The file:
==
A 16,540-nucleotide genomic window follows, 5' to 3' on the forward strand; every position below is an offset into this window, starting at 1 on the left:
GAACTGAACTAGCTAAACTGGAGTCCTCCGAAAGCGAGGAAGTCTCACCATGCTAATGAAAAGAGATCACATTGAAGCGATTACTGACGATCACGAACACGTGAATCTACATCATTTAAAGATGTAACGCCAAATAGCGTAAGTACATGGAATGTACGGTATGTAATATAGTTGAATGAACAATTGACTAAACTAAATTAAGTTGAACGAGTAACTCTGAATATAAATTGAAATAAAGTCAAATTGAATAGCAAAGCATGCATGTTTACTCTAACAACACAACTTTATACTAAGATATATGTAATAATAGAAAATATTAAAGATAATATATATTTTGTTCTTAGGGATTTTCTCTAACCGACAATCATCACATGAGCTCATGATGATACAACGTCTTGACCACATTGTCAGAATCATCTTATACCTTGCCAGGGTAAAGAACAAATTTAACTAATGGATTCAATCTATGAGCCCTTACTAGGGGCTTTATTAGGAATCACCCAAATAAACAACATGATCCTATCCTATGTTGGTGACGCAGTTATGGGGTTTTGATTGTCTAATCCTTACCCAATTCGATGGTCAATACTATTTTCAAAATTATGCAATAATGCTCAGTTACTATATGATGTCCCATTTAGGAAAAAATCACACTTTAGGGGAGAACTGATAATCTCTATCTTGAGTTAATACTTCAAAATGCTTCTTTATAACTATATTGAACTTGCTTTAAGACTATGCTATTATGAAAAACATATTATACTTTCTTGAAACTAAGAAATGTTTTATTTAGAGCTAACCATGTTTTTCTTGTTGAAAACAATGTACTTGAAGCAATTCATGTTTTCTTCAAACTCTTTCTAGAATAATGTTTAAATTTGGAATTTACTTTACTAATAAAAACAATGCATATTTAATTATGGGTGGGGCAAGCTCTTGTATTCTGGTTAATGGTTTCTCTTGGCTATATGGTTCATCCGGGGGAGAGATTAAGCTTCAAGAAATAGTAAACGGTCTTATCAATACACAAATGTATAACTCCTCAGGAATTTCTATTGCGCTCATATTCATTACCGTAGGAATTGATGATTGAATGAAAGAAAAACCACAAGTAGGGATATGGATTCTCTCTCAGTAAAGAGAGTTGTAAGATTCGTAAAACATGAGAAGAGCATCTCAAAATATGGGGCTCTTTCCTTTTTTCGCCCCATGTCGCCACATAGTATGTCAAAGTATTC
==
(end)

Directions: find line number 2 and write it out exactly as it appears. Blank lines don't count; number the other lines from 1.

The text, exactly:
GAACTGAACTAGCTAAACTGGAGTCCTCCGAAAGCGAGGAAGTCTCACCATGCTAATGAAAAGAGATCACATTGAAGCGATTACTGACGATCACGAACACGTGAATCTACATCATTTAAAGATGTAACGCCAAATAGCGTAAGTACATGGAATGTACGGTATGTAATATAGTTGAATGAACAATTGACTAAACTAAATTAAGTTGAACGAGTAACTCTGAATATAAATTGAAATAAAGTCAAATTGAATAGCAAAGCATGCATGTTTACTCTAACAACACAACTTTATACTAAGATATATGTAATAATAGAAAATATTAAAGATAATATATATTTTGTTCTTAGGGATTTTCTCTAACCGACAATCATCACATGAGCTCATGATGATACAACGTCTTGACCACATTGTCAGAATCATCTTATACCTTGCCAGGGTAAAGAACAAATTTAACTAATGGATTCAATCTATGAGCCCTTACTAGGGGCTTTATTAGGAATCACCCAAATAAACAACATGATCCTATCCTATGTTGGTGACGCAGTTATGGGGTTTTGATTGTCTAATCCTTACCCAATTCGATGGTCAATACTATTTTCAAAATTATGCAATAATGCTCAGTTACTATATGATGTCCCATTTAGGAAAAAATCACACTTTAGGGGAGAACTGATAATCTCTATCTTGAGTTAATACTTCAAAATGCTTCTTTATAACTATATTGAACTTGCTTTAAGACTATGCTATTATGAAAAACATATTATACTTTCTTGAAACTAAGAAATGTTTTATTTAGAGCTAACCATGTTTTTCTTGTTGAAAACAATGTACTTGAAGCAATTCATGTTTTCTTCAAACTCTTTCTAGAATAATGTTTAAATTTGGAATTTACTTTACTAATAAAAACAATGCATATTTAATTATGGGTGGGGCAAGCTCTTGTATTCTGGTTAATGGTTTCTCTTGGCTATATGGTTCATCCGGGGGAGAGATTAAGCTTCAAGAAATAGTAAACGGTCTTATCAATACACAAATGTATAACTCCTCAGGAATTTCTATTGCGCTCATATTCATTACCGTAGGAATTGATGATTGAATGAAAGAAAAACCACAAGTAGGGATATGGATTCTCTCTCAGTAAAGAGAGTTGTAAGATTCGTAAAACATGAGAAGAGCATCTCAAAATATGGGGCTCTTTCCTTTTTTCGCCCCATGTCGCCACATAGTATGTCAAAGTATTC